The Native Arts and Cultures Foundation (NACF) mourns the passing of Cherokee weaver Shan Goshorn (2014 NACF Artist Fellowship), after a long battle with cancer. A treasured member of the NACF family of artists, she was known for her sensitivity to serious issues that affected Native peoples and her innovative use of contemporary materials. In her practice, Shan wove Cherokee baskets, vessels and other works using reproductions of historical manuscripts and photographs as materials. The images documented key themes in modern Native history, including removal, boarding schools, missing indigenous women and the commercial appropriation of Native aesthetics and sovereignty.
Her goal as an artist was to pique interest and create space for audiences to begin long-overdue dialogue about the unique challenges impacting Native people today. As she told The New Mexican in Santa Fe, “[The baskets] are a vessel that every culture experiences. We associate them with caring, nurturing things, whether it’s babies or carrying wood or carrying crops or carrying water. … They’re pretty, they’re colorful, they’re interesting. People look at them — especially the ones with photographs on them [reproduced and woven into the exterior] — and they’re just so curious. They’re like, How did she do that? Did she paint on the basket? And they literally lean into the work, and that’s the moment when we can have this honest dialogue, this conversation I’ve been trying to have with my work for 20 years. Instead of leaving so agitated … they actually leave feeling like they know more about American history, and they can understand why these topics are relevant now.”
Born and raised in Baltimore, Maryland, Shan found most of her artistic inspiration in her teenage years when she worked for a summer at her tribe’s Qualla Arts and Crafts Mutual cooperative in Cherokee, North Carolina. There, she became familiar with leading Eastern Band Cherokee artists and art forms. This experience led to a job with the Indian Arts and Crafts Board, where she helped organize Native art exhibitions and photographed the harvesting and preparation raw materials for Cherokee basket-making, carving, and other cultural art forms.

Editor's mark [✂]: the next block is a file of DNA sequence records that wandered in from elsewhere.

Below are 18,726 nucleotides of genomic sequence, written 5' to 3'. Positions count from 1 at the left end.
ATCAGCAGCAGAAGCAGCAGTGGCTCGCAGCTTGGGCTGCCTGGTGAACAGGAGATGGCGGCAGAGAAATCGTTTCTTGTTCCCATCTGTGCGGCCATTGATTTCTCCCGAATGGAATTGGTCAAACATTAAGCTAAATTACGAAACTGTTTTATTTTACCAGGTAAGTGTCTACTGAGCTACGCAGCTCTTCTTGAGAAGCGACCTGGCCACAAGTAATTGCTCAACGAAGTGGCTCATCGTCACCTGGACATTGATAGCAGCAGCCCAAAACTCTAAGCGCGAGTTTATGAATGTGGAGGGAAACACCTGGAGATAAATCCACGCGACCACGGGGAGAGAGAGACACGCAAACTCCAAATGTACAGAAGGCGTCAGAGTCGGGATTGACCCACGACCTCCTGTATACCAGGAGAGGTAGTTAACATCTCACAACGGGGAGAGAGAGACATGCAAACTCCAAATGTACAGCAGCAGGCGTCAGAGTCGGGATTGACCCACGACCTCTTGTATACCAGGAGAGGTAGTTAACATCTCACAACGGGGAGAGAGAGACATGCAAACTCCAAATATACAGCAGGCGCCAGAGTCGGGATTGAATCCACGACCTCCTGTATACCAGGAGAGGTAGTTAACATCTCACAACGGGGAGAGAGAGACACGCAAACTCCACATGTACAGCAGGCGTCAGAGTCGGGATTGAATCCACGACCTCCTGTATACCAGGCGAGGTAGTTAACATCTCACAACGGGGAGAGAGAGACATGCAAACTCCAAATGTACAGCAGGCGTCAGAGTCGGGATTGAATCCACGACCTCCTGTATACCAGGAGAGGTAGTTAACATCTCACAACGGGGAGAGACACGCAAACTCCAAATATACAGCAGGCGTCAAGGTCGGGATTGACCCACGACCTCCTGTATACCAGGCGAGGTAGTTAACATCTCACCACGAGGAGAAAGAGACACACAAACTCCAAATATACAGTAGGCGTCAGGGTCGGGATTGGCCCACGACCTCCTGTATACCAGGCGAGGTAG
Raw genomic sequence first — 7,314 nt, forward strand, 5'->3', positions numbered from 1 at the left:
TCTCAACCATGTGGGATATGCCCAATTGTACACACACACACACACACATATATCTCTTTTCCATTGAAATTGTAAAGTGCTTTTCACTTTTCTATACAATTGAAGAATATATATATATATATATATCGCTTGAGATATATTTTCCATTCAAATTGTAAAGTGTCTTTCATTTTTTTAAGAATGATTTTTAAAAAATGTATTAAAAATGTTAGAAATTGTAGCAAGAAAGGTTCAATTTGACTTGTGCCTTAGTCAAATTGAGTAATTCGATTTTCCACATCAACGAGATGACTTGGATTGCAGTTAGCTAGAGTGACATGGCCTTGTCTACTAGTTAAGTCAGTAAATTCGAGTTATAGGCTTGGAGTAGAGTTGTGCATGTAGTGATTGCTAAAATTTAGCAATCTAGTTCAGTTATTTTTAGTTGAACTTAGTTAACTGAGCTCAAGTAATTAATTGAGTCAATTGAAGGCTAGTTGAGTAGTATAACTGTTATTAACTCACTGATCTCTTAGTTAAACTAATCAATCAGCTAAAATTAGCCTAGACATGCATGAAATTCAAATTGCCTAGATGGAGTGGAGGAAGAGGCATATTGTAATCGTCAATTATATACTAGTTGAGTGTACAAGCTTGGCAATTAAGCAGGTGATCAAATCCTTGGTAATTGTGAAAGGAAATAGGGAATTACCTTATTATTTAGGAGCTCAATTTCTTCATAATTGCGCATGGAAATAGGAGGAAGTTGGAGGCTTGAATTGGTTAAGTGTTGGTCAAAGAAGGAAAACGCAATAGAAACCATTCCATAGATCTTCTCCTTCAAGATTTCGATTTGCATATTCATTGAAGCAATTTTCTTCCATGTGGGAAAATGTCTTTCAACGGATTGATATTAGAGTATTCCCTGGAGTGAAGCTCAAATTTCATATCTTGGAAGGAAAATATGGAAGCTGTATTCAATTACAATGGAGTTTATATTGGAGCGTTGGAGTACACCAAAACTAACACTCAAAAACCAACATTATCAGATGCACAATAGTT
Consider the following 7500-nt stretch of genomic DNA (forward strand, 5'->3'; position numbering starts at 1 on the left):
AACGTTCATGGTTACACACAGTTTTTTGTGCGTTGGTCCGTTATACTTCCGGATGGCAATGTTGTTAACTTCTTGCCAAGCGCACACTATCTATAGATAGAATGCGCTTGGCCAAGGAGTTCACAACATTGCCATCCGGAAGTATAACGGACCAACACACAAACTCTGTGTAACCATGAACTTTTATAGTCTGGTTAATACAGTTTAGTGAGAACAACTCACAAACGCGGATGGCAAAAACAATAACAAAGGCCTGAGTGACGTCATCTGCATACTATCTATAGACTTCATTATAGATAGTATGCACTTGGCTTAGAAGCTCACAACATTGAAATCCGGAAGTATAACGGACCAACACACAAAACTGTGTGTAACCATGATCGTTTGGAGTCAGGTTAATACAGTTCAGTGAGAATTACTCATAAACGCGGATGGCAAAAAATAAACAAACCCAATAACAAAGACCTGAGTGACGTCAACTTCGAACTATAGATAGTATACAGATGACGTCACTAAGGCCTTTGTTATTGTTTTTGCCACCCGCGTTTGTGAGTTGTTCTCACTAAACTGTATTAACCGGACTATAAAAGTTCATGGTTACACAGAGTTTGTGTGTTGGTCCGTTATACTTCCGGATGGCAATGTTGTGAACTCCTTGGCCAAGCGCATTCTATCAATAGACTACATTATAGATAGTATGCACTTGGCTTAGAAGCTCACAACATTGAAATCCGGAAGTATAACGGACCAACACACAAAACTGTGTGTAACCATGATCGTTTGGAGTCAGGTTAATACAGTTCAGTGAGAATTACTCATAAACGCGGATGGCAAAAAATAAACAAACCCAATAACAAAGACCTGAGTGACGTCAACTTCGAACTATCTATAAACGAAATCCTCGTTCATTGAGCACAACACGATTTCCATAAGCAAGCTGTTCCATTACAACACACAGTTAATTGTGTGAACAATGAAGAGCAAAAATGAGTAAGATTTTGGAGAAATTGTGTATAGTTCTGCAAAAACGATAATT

Since 2009, Shan wove more than 200 baskets and she had been identified by the Museum of the Cherokee Indian as the 14th living Eastern Band Cherokee to master the difficult double-weave technique. She was also awarded multiple fellowships and her work has been displayed in collections such as the National Museum of the American Indian (Smithsonian Institution, Washington DC), Gilcrease Museum (OK), Museum of Contemporary Native Arts (NM), CN Gorman Museum (UC Davis, CA), Minneapolis Institute of Art (MN), Eiteljorg Museum of American Indians and Western Art(IN) and the Museum of the Cherokee Indian (NC). Shan Goshorn received a 2013 Eiteljorg Contemporary Art Fellowship, 2013 Smithsonian Artist Research Fellowship, 2013 SWAIA Discovery Fellowship, and the 2015 United States Artists Fellowship.
Our deepest sympathies go out to her family and those close to her.